Face-off! Court didn’t validate National Assembly’s bid to increase budget –Falana
Human rights lawyer, Mr. Femi Falana (SAN), on Tuesday faulted the claim that a Federal High Court in Abuja had, last year, affirmed the power of the National Assembly to increase budgetary estimates submitted to it by the President.
Falana was the plaintiff in the suit in which Justice Gabriel Kolawole delivered the judgment cited by those who believed that the power of the National Assembly to alter the executive’s budgetary estimates had been recognised by the court.
But the senior lawyer said in a statement on Tuesday, “In the entire 22-page judgment, the learned trial judge never said that the National Assembly has the power to increase any budget proposal submitted to it by the President.
“On the contrary, the Federal High Court made it categorically clear that the National Assembly lacks the legislative powers to prepare ‘budget estimates’ for the President or ‘disregard the budget proposals laid before it and substitute it with its own estimates’.”
He said despite dismissing the suit on the grounds that he, the plaintiff, lacked the locus standi to institute it, the court concurred with the submissions he canvassed in the suit.
He also said he had initiated an appeal to challenge the dismissal of the suit.
He said, “Even though I have taken the legal battle over the dismissal of the case to the Court of Appeal, I wish to state, without any fear of contradiction, that the learned trial judge concurred with my submission that the Constitution has not vested the National Assembly with powers to increase the budget.”
Although Falana said Justice Kolawole stated in the judgment that the National Assembly was not expected to be a ‘rubber stamp parliament,’ the senior lawyer alleged that the statement of the judge was twisted to give a “misleading” impression that the power of the National Assembly to increase budgetary estimates had been recognised by court.
He said, “No doubt, the learned trial judge said the National Assembly is not a rubber stamp parliament.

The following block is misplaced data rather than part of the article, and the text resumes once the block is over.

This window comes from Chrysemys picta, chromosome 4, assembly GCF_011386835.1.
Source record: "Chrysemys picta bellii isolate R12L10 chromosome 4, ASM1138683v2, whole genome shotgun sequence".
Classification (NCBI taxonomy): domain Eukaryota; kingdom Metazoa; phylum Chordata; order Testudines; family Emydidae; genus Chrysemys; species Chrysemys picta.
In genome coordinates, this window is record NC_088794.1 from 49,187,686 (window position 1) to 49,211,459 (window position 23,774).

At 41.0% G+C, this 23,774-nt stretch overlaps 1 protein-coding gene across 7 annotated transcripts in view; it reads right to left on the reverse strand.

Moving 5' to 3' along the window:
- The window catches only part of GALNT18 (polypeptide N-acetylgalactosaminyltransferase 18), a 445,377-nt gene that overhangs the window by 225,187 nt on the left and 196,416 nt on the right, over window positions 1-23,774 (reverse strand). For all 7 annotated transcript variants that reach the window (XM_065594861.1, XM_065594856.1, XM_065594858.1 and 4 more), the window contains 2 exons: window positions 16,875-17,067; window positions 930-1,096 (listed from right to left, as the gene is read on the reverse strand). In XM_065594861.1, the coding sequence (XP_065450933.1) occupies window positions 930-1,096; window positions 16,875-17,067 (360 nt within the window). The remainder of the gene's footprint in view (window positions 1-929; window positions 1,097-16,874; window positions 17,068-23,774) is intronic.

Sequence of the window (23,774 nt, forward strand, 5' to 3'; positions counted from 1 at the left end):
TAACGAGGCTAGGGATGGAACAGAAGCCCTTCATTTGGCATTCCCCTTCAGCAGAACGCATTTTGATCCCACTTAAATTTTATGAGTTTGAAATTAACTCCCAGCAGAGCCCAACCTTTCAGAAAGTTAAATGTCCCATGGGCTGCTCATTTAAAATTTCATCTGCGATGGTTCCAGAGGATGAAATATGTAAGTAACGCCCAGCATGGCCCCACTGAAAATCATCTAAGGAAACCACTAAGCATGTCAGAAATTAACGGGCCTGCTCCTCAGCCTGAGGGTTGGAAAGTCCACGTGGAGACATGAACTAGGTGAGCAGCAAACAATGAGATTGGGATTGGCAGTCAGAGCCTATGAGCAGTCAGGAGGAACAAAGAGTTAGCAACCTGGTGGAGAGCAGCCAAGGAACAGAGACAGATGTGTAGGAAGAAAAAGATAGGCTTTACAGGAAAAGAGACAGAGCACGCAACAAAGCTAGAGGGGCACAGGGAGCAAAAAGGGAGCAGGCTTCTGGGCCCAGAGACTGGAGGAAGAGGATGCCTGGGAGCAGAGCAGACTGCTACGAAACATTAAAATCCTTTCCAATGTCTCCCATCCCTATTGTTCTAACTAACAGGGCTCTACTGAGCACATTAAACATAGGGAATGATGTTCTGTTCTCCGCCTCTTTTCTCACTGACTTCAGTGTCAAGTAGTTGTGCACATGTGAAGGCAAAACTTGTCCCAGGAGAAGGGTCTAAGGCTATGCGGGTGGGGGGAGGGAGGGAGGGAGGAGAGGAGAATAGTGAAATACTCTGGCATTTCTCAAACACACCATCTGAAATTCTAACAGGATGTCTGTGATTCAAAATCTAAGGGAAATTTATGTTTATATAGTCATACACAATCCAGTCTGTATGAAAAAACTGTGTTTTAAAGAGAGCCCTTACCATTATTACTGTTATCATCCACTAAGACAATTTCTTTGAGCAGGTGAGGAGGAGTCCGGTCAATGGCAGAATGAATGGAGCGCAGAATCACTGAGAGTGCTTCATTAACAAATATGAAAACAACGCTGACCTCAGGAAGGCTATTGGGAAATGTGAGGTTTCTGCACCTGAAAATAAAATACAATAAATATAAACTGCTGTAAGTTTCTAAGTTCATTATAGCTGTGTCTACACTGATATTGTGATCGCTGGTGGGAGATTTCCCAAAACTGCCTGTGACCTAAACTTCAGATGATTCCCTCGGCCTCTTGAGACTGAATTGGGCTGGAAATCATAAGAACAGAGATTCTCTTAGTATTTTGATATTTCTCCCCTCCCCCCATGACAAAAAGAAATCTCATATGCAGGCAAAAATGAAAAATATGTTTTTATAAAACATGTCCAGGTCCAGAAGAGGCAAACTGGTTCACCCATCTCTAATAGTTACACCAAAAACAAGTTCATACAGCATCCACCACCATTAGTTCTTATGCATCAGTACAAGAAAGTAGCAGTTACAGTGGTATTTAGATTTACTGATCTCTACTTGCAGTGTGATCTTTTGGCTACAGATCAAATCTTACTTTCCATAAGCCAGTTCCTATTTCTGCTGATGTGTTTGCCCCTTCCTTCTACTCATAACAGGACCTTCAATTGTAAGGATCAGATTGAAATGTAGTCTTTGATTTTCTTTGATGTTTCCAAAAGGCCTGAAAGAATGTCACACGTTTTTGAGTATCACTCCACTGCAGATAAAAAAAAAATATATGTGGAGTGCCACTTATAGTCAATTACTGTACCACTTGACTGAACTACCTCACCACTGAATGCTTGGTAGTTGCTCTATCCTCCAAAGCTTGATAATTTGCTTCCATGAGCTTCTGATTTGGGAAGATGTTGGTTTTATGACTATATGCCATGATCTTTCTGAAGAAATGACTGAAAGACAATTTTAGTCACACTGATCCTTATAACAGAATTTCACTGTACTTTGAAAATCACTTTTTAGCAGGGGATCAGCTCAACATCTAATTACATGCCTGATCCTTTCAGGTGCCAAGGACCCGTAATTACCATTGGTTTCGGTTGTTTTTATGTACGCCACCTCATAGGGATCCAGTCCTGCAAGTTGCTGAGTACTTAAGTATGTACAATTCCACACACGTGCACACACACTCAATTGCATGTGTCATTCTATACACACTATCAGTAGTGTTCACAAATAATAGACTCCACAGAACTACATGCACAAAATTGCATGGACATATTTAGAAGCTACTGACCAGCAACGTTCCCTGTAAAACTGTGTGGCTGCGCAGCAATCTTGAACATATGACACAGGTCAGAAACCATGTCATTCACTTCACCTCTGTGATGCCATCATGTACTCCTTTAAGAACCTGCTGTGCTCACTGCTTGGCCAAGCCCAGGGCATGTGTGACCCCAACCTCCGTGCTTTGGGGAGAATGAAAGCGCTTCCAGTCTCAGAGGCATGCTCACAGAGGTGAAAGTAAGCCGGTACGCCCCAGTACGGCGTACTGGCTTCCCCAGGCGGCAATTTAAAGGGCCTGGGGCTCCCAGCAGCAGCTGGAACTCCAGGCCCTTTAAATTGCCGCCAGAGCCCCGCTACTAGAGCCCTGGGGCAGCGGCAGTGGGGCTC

“The incontestable statement has since been twisted to give the very erroneous impression that the power of the National Assembly to increase the budget has been judicially recognised.
“Thus, in a press statement credited to the National Assembly last week, it was reported that ‘The Federal High Court has ruled that the National Assembly has the power to increase or review upward the budget estimates laid before it by the executive.’
“With respect, the summary of the decision of the Court by the National Assembly is grossly misleading.”
Falana who quoted the relevant portions of Justice Kolawole’s judgment, said by acknowledging that the National Assembly was not a rubber stamp parliament, the court recognised the duty of the legislature “to debate and make its informed inputs” into the the President’s budget proposals.
But he said nowhere in the judgment did the court say “that the National Assembly has the power to increase or insert new items like constituency projects into the budget estimates contained in any Appropriation Bill or Supplementary Bill prepared and submitted to it by the President.”
According to him, sections 13 and 18 of the Fiscal Responsibility Act No 31 of 2007, have addressed the lacuna in section 81 of the Constitution which provides for how the National Assembly should handle the executive’s budgetary proposal. Punch